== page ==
KEMP AND JAPAN: We noted Kemp had a meeting scheduled with Japanese officials to discuss a fix for their economy. He did meet June 24 with Ambassador Kunihiko Saito and the embassy’s economic minister, who told him they had not previously heard the advice he gave them. Kemp and Empower America’s chief economist, Larry Hunter, stressed the argument that the high capital gains tax on real property is a primary source of the distress and could be cut or eliminated with little or no loss of revenue. This is because people now cannot sell property without having much of the sales price chewed up by taxes. Saito acknowledged that the government did purposely increase taxation on real property for the purpose of driving down prices of Tokyo real estate, but did not equate it with the sharp “bursting of the bubble,” as we have. Saito promised Kemp he would relay his recommendation to Tokyo where the Finance Ministry is now pondering permanent tax cuts to get the economy out of its recession. Saito also invited Kemp to Japan to discuss these economic issues. Kemp, who met earlier in June with China’s Ambassador Li, who also extended an invitation, is now planning such a trip to both countries later this year. During my Washington visit last week, Larry Hunter and I met again with the economics minister, Toshinori Shigeie, to discuss the problems the Asian economy has inherited via the Fed’s major dollar deflation as well as the Bank of Japan’s yen deflation. After some explaining, he understood we were not advocating a yen inflation, only an adjustment to a gold price of roughly ¥44,000 per ounce -- the average for the past decade.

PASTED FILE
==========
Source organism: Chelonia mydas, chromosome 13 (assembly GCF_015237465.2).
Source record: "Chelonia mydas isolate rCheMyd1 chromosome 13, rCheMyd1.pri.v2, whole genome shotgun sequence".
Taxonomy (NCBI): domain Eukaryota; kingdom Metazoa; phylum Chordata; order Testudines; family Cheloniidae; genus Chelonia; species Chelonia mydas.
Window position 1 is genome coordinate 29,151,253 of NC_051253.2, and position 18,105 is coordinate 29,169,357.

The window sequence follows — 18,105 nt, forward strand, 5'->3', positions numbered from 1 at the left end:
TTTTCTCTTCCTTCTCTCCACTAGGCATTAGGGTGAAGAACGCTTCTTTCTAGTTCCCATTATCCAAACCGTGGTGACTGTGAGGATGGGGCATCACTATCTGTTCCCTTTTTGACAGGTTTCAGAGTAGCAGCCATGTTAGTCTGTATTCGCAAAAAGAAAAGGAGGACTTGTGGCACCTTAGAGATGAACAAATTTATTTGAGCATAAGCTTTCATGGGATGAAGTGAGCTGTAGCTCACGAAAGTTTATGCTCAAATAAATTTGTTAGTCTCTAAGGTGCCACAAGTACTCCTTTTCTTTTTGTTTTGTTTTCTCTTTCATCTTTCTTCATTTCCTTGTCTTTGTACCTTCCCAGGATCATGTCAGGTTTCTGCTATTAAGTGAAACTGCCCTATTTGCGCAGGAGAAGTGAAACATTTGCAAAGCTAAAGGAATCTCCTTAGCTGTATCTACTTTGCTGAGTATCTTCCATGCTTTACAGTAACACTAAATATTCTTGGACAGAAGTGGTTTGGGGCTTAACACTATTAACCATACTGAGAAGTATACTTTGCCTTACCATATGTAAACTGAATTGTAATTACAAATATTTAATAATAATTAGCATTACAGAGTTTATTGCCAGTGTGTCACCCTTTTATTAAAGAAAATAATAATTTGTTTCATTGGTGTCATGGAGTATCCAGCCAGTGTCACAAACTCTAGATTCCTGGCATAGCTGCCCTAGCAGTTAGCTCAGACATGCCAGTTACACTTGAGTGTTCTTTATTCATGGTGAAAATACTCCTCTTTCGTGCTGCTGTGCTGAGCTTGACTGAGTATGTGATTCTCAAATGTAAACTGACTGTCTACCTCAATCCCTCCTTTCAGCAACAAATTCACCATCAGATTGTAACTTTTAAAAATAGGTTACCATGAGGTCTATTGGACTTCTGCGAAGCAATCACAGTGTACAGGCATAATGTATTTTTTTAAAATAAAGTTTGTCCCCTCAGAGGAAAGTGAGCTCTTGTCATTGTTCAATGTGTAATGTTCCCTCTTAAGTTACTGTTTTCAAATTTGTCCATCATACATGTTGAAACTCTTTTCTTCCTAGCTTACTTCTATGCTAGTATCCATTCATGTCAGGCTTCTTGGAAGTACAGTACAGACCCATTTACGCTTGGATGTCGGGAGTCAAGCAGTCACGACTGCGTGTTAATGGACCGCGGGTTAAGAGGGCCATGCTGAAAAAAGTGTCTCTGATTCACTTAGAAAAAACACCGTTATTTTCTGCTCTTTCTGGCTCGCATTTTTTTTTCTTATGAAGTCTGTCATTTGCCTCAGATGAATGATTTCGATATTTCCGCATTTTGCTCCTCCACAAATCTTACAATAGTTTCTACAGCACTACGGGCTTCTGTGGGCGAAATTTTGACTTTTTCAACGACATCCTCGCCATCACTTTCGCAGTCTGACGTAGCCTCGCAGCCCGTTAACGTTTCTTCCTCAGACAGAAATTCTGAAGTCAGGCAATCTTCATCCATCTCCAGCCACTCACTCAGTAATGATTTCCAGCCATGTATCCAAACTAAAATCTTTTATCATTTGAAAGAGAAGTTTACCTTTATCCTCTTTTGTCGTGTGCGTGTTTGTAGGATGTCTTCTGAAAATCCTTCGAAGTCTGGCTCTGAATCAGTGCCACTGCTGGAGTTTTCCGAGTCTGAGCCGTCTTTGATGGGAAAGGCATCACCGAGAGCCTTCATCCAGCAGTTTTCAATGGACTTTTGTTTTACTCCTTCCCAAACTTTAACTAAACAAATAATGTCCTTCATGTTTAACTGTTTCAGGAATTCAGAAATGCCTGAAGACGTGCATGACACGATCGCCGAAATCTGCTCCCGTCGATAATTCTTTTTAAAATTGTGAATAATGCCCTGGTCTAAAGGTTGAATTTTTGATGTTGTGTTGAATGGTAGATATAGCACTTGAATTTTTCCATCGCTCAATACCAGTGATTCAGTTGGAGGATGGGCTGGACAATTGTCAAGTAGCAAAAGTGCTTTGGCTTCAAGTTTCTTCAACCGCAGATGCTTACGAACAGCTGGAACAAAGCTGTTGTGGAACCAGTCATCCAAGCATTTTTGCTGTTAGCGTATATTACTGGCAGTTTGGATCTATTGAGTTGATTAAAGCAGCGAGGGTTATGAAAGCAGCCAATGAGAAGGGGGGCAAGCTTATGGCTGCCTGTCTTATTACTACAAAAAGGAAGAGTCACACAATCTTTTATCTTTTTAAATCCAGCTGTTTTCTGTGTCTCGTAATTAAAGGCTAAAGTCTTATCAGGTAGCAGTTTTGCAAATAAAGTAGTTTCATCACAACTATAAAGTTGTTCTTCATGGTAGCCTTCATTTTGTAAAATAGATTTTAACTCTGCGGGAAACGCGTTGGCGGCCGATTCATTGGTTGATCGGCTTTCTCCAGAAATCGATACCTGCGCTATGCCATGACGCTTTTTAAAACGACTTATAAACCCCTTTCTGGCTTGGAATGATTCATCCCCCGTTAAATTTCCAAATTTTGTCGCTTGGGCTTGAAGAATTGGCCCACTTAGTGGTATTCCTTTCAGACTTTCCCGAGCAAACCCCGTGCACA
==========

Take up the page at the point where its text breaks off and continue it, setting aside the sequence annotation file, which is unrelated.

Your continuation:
CLINTON AND CHINA: Yes, the President’s trip was an enormous success. It’s greatest import was that it recognized the great advances China has already made in human rights and democratic reforms, which the China bashers here have refused to acknowledge. The one “success” recorded by Clinton which we worry about is Beijing’s solemn pledge not to “devalue the yuan.” The Beijing government seems totally oblivious to the problems it is creating for its 1.2 billion citizens by its continued appreciation of its unit of account against gold. Beijing attributes its economic slowdown to the weakness of the south Asian and Japanese economies, but most of the problem has been its own monetary deflation as it follows the lead of the Federal Reserve. The Clinton Treasury team has succeeded in persuading the Chinese government that if it “devalues” it will set off another series of competitive devaluations throughout Asia. At a lunch last Thursday in Washington with a senior Chinese embassy official, I suggested they think carefully about the no-devaluation policy, because it put their monetary policy hostage to ours. If the dollar gold price sinks much further and they follow suit, their economy will feel more financial distress than it does now. China’s reserves are now becoming ridiculously high, at $140 billion. They should, I suggested, use a piece of these reserves to cut domestic tax rates, which would help relieve some of the monetary deflation. They are reluctant to cut tariffs faster, thinking it would make their state enterprises even less competitive. I disagree, believing the economy would expand and generate more revenue that could be used to help phase out uncompetitive state enterprise. But I can see that this is not an argument I could win.